With heat waves, wildfires, intense storms, and other extreme weather events, the cracks of climate change have become indisputable and inevitable. Who or what is responsible for this?
This seems like a simple enough question, but like a lot of things about climate change, it gets more complicated the more you look at it. It turns out that there are several ways to divide the defect.
To illustrate this point, I recently borrowed some charts from a research note from investment firm Morgan Stanley (with permission). They help identify who is emitting now, who is emitting in the past, who is emitting less and more over time, and which fuels and activities are driving change. None of this data is original – it is all public – but keeping these charts in one place can help us wrap our minds around the many different ways that climate change is responsible for Can solve the questions.
What questions do we ask when we ask who is to blame for climate change?
If the question is which country currently emits the most greenhouse gas emissions, the answer is China.
If the question is which country or region emits the most greenhouse gases, the answer is… still China, but “other Asia” is rapidly (even as Europe declines) is coming.
If the question is that the people of the country emit the most greenhouse gases on a per capita basis, then Americans answer this by a very small margin. (Canada and Australia also have higher per capita emissions, as some Middle Eastern countries do, not on this chart.)
If the question is which region or country already accounts for the largest share of greenhouse gases in the atmosphere, then for a long time, Europe was the answer…
… But these days, according to our world there is a tie between North America and Asia in the data, with Europe in the third.
If the question is which individual country is responsible for the most emissions, it is nearly twice the US, its nearest rival, China.
Animation: countries with the largest cumulative CO2 emissions after 1750
Ranking as of early 2019:
1) US – 397GCOCO2
2) CN – 214Gt
3) FMR USSR – 180
4) DE – 90
5) UK – 77
6) JP – 5)
7) in – 51
8) FR – 37
9) CA – 32
10) PL – 27 pic.twitter.com/cKRNKO4O0b
– Carbon Brief (@carbonbreed) 23 April 2019
If the question is which country or region is moving fastest in the right direction, then the answer is Europe. (Look at China – is it a peak or a halt?)
If the question is what fuels contributed most to climate change, the answer is coal, in the 21st century, followed by oil and natural gas.
If the question is that the economic sector contributes the most greenhouse gases, then the answer is electricity and heat.
This chart of our world in the data makes it even more clear that globally, the increasing demand for electricity and heating is the main driver of emissions, with transportation taking second place.
(Note that in the US, the situation is somewhat different – transportation emissions are rising and electricity sector emissions are falling. Recently crossed lines.)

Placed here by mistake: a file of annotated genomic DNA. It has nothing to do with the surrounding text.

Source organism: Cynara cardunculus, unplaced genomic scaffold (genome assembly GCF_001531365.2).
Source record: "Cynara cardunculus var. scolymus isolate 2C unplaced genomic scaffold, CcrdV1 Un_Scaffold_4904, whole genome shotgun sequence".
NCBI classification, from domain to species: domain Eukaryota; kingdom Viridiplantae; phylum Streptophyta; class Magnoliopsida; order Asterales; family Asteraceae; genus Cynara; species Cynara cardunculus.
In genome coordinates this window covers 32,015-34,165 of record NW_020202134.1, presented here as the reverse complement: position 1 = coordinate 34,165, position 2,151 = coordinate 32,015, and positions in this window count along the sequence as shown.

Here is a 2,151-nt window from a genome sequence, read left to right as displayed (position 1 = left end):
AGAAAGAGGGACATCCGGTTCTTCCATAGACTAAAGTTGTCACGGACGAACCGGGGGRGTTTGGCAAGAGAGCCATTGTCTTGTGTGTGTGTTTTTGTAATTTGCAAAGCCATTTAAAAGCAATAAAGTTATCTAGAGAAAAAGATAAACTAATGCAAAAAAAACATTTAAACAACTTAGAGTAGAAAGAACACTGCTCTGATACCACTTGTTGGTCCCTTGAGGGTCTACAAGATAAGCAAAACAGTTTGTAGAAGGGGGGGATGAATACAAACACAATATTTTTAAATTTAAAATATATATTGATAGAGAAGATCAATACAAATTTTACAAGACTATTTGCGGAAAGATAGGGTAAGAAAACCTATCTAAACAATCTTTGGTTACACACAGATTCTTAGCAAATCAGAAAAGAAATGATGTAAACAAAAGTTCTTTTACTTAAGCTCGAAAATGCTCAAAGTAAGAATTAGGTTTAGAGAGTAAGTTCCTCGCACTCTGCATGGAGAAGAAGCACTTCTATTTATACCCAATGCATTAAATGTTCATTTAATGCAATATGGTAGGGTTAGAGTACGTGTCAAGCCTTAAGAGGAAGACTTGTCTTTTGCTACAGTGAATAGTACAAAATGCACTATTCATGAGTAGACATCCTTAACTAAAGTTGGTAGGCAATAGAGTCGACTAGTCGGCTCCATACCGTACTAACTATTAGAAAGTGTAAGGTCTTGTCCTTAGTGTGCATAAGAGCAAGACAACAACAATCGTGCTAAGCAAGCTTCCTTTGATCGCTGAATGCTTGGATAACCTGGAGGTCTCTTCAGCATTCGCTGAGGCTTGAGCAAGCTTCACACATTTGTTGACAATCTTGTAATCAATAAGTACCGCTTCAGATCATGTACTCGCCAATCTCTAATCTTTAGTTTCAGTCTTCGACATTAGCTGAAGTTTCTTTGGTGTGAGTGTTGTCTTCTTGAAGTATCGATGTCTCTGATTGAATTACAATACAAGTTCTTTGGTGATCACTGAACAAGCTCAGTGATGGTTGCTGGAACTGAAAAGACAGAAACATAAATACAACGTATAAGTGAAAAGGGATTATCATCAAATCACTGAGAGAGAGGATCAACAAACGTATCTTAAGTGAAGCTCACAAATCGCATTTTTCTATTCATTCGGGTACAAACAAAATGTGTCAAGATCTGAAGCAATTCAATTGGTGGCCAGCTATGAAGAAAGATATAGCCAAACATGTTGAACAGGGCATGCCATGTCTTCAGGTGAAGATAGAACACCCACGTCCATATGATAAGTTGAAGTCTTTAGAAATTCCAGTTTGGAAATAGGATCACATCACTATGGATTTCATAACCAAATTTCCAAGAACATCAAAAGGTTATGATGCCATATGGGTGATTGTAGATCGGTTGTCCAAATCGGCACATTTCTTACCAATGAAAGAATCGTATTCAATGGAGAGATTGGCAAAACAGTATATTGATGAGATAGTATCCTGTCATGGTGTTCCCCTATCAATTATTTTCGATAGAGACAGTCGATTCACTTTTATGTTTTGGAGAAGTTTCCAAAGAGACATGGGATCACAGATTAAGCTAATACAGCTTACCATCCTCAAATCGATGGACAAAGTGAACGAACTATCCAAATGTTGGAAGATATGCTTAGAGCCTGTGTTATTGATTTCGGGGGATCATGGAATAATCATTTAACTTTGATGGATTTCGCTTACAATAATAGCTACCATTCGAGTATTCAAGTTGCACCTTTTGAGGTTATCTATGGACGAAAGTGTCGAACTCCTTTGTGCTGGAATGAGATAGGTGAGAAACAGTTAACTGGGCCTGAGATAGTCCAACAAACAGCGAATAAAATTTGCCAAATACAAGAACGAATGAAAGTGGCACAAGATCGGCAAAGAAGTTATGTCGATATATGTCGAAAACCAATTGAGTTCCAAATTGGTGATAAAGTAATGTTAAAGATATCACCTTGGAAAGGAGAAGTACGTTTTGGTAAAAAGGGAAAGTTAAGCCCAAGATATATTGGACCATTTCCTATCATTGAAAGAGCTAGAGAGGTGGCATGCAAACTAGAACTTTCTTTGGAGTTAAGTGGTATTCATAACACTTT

Story told by data
The story told by these charts is familiar to those who have followed climate change for some time. Fossil-fuel industrial development came to the European Union, then it came to North America, and as it was going on in China, the world discovered that, oops, this development is going to destabilize the atmosphere and possibly destroy the biosphere . What’s more, the amount of greenhouse gases already in the atmosphere means that humanity’s remaining carbon budget is dangerously low. The model of development with a proven record of success has been revealed as extremely dangerous if it continues in the past.
This is a crude deal for China, as well as India, Vietnam, and other countries, who are trying to raise the level of prosperity and comfort to their citizens in the West. At the same time, it is mostly emerging economies that face the greatest risks from climate change, so they simply have to change course at their own risk.
In the mess of this situation, the answer to the question of responsibility for climate change is always yes, and. Yes, North America and the European Union must accept their historical responsibility for emissions. They ate up most of the carbon budget, developing in a way that now limits the world’s billions of poor people. In exchange for this good fortune, they have an obligation to help the world’s emerging economies move to sustainable development and increase their resilience to climate losses.
And it is the responsibility of China, India and other developing nations to be on the seat of the climate driver in the coming century for better or worse conditions and more suffering in every kind of fossil-fuel development later in the century.
North America and the European Union have given the world some room (and some help) to raise their standard of living; The rest of the world owes it to itself to strive for material consumption and welfare from waste.
Finally, there is a conversation about responsibility where all climate conversations lead: the only hope to avoid catastrophic losses is the most decrobalizing every country is capable of, regardless of their history and rivals.
There must be rapid erosion of electricity to get rid of coal; There must be rapid electrification of heating and transport to get rid of oil and natural gas. Rich countries must mobilize to reduce the cost of clean energy technologies through research and large-scale deployment; Developing countries must work as hard as possible to substitute clean technologies when long-term industrial policy and infrastructure decisions are being made. And those with resources should help those with little preparation for the coming turbulent century.
Whatever the mistake, we either put all the chips to solve it or we are all victims.
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